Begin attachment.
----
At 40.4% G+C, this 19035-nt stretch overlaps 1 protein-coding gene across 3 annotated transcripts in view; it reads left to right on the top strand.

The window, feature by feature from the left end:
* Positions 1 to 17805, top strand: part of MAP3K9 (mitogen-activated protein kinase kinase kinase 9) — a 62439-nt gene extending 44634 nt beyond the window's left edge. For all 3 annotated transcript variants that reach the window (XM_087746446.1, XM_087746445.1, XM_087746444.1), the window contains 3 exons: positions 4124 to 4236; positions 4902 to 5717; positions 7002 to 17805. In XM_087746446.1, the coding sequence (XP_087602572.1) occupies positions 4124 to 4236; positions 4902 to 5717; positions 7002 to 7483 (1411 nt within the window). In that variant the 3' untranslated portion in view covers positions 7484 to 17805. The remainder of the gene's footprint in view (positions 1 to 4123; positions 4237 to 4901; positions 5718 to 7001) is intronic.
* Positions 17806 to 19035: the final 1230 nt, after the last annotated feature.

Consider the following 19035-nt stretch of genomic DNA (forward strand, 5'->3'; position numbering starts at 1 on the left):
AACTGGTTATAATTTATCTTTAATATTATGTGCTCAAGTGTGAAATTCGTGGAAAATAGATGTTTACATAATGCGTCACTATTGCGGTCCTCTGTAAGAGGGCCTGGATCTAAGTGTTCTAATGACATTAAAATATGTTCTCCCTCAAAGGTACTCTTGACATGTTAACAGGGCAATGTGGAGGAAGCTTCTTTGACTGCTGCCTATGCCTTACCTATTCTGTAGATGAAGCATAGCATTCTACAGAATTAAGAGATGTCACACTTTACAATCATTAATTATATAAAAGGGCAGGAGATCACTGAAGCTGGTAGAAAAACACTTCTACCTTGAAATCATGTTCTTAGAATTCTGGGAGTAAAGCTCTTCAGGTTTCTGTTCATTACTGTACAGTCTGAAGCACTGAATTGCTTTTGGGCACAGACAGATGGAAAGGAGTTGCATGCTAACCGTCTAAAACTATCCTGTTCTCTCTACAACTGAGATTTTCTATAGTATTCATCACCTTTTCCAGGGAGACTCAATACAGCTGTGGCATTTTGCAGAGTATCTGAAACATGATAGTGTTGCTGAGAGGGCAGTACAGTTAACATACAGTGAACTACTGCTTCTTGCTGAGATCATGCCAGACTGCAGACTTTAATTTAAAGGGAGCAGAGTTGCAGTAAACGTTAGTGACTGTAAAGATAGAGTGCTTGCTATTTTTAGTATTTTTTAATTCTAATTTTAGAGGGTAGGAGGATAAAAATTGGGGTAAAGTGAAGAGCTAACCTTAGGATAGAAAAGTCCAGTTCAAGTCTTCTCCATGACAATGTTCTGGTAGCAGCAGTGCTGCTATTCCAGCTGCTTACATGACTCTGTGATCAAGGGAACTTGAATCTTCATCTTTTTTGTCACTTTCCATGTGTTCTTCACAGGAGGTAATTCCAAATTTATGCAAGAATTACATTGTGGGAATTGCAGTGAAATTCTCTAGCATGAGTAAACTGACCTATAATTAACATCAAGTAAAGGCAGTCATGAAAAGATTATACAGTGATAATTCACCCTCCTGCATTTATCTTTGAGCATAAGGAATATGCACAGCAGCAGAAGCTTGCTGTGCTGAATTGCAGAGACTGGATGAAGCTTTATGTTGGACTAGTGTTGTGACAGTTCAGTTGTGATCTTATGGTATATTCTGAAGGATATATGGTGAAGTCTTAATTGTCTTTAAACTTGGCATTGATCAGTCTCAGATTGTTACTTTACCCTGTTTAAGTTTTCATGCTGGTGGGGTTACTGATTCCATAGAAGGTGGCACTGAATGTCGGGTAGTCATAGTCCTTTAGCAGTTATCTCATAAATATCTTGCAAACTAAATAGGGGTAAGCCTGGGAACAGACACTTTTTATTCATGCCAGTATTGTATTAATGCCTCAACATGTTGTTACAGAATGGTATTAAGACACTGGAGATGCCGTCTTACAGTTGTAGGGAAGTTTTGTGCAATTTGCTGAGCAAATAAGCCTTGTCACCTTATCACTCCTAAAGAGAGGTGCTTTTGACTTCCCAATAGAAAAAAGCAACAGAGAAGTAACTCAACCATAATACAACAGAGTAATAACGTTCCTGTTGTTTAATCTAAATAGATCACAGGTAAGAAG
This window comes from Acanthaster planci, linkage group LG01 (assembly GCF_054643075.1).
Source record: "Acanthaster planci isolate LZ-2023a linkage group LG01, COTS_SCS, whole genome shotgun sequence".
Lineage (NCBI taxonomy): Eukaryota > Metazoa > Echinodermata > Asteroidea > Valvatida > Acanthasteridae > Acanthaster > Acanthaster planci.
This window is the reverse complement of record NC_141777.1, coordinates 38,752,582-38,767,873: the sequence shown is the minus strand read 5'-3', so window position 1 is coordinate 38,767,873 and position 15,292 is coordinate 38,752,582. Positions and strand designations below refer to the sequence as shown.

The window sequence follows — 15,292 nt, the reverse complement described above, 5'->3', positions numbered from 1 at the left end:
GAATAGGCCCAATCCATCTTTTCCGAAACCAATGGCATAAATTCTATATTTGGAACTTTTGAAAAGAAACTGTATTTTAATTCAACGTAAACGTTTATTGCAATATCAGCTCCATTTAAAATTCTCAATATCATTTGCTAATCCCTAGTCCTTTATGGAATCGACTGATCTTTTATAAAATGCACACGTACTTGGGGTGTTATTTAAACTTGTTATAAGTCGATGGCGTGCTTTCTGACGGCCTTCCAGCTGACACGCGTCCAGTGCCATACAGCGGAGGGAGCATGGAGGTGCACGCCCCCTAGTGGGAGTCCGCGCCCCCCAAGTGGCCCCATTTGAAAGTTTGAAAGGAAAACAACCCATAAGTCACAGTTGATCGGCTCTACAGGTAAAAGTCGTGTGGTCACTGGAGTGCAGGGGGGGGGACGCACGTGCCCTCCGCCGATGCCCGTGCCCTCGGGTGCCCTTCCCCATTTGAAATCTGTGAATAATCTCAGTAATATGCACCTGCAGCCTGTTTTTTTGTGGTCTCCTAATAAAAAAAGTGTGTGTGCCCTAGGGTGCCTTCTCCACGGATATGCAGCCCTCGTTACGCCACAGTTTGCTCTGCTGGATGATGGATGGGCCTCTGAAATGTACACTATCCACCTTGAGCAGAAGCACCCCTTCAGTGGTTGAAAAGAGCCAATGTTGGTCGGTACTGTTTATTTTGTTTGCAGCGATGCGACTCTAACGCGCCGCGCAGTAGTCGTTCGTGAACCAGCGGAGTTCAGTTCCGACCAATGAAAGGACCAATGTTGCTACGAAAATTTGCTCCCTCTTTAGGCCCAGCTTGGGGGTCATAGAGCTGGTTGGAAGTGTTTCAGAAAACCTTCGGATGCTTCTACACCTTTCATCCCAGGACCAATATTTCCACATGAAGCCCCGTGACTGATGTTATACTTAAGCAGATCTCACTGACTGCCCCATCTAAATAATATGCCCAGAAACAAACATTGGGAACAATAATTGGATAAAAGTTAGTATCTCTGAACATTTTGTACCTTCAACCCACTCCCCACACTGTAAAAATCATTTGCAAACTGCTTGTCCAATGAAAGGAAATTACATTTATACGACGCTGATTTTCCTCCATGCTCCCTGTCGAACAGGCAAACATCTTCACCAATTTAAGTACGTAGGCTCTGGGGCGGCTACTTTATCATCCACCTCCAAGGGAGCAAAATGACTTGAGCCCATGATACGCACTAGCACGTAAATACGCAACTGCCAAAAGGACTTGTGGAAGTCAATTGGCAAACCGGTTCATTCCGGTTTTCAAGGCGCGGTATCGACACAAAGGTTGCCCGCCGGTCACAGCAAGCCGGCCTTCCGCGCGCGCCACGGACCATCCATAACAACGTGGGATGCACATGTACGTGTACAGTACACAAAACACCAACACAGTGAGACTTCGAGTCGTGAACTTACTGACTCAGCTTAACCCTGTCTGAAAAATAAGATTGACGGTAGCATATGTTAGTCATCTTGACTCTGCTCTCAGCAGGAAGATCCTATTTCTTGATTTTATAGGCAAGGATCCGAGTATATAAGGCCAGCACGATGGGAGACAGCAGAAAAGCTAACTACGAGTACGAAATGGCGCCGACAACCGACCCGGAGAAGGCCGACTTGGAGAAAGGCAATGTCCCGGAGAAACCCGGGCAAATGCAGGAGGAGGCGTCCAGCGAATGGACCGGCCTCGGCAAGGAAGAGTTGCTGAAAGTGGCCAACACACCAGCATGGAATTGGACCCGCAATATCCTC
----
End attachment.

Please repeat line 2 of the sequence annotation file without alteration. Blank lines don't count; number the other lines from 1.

The window, feature by feature from the left end: